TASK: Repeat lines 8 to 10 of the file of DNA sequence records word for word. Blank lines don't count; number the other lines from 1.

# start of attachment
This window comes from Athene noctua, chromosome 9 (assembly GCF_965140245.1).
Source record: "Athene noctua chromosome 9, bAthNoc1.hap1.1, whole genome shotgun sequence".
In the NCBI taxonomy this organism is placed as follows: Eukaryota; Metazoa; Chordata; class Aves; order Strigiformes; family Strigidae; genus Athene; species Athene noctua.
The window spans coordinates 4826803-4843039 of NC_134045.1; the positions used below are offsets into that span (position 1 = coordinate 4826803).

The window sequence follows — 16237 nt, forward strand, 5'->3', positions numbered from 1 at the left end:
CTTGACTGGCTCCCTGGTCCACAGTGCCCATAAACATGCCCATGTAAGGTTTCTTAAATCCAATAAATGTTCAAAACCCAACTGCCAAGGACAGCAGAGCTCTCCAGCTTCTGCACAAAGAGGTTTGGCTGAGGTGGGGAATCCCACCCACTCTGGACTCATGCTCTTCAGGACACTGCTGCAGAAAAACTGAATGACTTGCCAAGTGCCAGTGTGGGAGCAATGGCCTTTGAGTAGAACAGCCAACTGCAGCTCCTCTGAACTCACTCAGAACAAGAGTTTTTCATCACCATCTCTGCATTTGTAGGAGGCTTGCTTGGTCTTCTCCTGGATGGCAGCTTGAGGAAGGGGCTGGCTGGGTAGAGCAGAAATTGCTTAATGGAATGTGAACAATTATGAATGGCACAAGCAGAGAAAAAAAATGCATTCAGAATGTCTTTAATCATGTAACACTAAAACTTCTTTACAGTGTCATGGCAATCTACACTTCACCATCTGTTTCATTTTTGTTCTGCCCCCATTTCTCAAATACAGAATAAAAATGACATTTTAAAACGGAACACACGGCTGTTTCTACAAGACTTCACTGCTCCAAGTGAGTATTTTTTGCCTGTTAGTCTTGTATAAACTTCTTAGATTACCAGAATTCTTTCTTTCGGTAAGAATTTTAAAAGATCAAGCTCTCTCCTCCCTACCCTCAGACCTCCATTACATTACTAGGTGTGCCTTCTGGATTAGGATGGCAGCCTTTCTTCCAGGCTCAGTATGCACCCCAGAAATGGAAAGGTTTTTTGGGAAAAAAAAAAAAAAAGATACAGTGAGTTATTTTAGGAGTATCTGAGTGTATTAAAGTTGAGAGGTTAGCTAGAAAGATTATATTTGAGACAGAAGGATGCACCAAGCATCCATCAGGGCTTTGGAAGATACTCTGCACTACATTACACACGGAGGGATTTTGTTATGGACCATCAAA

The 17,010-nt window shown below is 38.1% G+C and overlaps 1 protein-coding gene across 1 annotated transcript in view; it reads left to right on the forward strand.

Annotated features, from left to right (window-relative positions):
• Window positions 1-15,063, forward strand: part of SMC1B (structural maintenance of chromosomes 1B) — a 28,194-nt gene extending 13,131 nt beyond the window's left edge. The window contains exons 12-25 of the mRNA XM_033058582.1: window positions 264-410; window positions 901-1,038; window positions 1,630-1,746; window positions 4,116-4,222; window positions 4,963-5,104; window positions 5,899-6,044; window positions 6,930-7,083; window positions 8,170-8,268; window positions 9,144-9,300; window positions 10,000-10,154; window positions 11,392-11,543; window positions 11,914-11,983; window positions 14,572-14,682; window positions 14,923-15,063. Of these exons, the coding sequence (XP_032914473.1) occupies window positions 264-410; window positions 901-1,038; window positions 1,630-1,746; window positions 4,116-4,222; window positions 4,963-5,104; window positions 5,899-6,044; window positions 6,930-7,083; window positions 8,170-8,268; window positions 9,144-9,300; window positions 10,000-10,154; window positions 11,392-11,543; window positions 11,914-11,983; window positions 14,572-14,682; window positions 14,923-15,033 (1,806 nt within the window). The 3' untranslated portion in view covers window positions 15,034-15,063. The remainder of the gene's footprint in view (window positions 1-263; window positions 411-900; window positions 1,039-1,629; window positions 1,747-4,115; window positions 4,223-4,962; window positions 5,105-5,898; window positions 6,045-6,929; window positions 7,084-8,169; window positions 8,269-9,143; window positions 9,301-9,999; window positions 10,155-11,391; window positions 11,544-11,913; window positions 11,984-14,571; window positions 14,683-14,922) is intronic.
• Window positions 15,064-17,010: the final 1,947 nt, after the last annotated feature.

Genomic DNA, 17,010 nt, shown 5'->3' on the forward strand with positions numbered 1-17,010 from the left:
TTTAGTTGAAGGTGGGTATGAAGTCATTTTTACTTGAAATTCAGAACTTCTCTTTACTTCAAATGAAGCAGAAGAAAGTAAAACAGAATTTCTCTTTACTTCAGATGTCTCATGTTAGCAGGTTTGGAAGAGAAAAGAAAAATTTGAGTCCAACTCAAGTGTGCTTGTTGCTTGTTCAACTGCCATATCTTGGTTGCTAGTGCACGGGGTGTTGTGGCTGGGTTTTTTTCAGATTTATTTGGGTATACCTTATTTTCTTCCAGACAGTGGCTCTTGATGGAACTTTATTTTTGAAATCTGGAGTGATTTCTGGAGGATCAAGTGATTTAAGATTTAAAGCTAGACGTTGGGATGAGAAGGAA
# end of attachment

Annotated features, from left to right (window-relative positions):
• Window positions 1-15,063, forward strand: part of SMC1B (structural maintenance of chromosomes 1B) — a 28,194-nt gene extending 13,131 nt beyond the window's left edge. The window contains exons 12-25 of the mRNA XM_033058582.1: window positions 264-410; window positions 901-1,038; window positions 1,630-1,746; window positions 4,116-4,222; window positions 4,963-5,104; window positions 5,899-6,044; window positions 6,930-7,083; window positions 8,170-8,268; window positions 9,144-9,300; window positions 10,000-10,154; window positions 11,392-11,543; window positions 11,914-11,983; window positions 14,572-14,682; window positions 14,923-15,063. Of these exons, the coding sequence (XP_032914473.1) occupies window positions 264-410; window positions 901-1,038; window positions 1,630-1,746; window positions 4,116-4,222; window positions 4,963-5,104; window positions 5,899-6,044; window positions 6,930-7,083; window positions 8,170-8,268; window positions 9,144-9,300; window positions 10,000-10,154; window positions 11,392-11,543; window positions 11,914-11,983; window positions 14,572-14,682; window positions 14,923-15,033 (1,806 nt within the window). The 3' untranslated portion in view covers window positions 15,034-15,063. The remainder of the gene's footprint in view (window positions 1-263; window positions 411-900; window positions 1,039-1,629; window positions 1,747-4,115; window positions 4,223-4,962; window positions 5,105-5,898; window positions 6,045-6,929; window positions 7,084-8,169; window positions 8,269-9,143; window positions 9,301-9,999; window positions 10,155-11,391; window positions 11,544-11,913; window positions 11,984-14,571; window positions 14,683-14,922) is intronic.
• Window positions 15,064-17,010: the final 1,947 nt, after the last annotated feature.